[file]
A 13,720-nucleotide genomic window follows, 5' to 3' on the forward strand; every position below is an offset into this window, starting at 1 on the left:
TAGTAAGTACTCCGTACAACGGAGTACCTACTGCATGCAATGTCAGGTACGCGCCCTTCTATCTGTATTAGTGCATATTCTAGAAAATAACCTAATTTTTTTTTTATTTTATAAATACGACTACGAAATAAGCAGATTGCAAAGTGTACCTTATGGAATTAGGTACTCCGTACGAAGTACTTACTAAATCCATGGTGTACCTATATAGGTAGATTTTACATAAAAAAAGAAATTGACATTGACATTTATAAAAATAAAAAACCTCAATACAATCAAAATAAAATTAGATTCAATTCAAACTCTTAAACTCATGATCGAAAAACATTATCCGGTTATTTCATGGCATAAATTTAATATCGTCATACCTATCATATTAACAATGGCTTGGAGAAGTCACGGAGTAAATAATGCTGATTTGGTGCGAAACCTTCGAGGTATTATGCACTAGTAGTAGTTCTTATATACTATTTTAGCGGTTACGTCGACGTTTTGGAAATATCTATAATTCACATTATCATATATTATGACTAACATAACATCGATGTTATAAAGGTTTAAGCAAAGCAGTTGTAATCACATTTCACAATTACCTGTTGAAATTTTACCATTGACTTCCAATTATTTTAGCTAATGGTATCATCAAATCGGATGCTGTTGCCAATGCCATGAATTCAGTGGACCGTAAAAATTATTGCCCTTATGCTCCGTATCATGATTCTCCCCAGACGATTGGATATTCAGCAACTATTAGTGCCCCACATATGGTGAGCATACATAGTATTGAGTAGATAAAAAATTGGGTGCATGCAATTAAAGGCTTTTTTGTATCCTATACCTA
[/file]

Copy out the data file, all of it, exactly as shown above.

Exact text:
A 13,720-nucleotide genomic window follows, 5' to 3' on the forward strand; every position below is an offset into this window, starting at 1 on the left:
TAGTAAGTACTCCGTACAACGGAGTACCTACTGCATGCAATGTCAGGTACGCGCCCTTCTATCTGTATTAGTGCATATTCTAGAAAATAACCTAATTTTTTTTTTATTTTATAAATACGACTACGAAATAAGCAGATTGCAAAGTGTACCTTATGGAATTAGGTACTCCGTACGAAGTACTTACTAAATCCATGGTGTACCTATATAGGTAGATTTTACATAAAAAAAGAAATTGACATTGACATTTATAAAAATAAAAAACCTCAATACAATCAAAATAAAATTAGATTCAATTCAAACTCTTAAACTCATGATCGAAAAACATTATCCGGTTATTTCATGGCATAAATTTAATATCGTCATACCTATCATATTAACAATGGCTTGGAGAAGTCACGGAGTAAATAATGCTGATTTGGTGCGAAACCTTCGAGGTATTATGCACTAGTAGTAGTTCTTATATACTATTTTAGCGGTTACGTCGACGTTTTGGAAATATCTATAATTCACATTATCATATATTATGACTAACATAACATCGATGTTATAAAGGTTTAAGCAAAGCAGTTGTAATCACATTTCACAATTACCTGTTGAAATTTTACCATTGACTTCCAATTATTTTAGCTAATGGTATCATCAAATCGGATGCTGTTGCCAATGCCATGAATTCAGTGGACCGTAAAAATTATTGCCCTTATGCTCCGTATCATGATTCTCCCCAGACGATTGGATATTCAGCAACTATTAGTGCCCCACATATGGTGAGCATACATAGTATTGAGTAGATAAAAAATTGGGTGCATGCAATTAAAGGCTTTTTTGTATCCTATACCTA